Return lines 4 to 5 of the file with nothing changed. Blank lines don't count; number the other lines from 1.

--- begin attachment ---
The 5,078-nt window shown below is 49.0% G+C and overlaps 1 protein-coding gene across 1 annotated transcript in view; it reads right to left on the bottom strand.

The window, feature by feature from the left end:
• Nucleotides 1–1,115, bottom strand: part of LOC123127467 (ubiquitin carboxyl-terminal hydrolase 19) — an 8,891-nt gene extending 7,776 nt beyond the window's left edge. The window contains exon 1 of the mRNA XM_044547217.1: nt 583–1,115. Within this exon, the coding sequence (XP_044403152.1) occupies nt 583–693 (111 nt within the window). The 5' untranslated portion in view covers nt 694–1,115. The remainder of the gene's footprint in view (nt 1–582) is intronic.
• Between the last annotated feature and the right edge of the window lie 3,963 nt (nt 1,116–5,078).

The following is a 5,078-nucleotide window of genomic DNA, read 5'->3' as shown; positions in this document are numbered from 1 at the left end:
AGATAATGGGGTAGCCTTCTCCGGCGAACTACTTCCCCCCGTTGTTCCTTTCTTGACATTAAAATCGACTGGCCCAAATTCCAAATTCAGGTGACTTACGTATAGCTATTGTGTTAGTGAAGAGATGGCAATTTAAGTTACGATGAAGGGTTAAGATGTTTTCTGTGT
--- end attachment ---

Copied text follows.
• Between the last annotated feature and the right edge of the window lie 3,963 nt (nt 1,116–5,078).

The following is a 5,078-nucleotide window of genomic DNA, read 5'->3' as shown; positions in this document are numbered from 1 at the left end: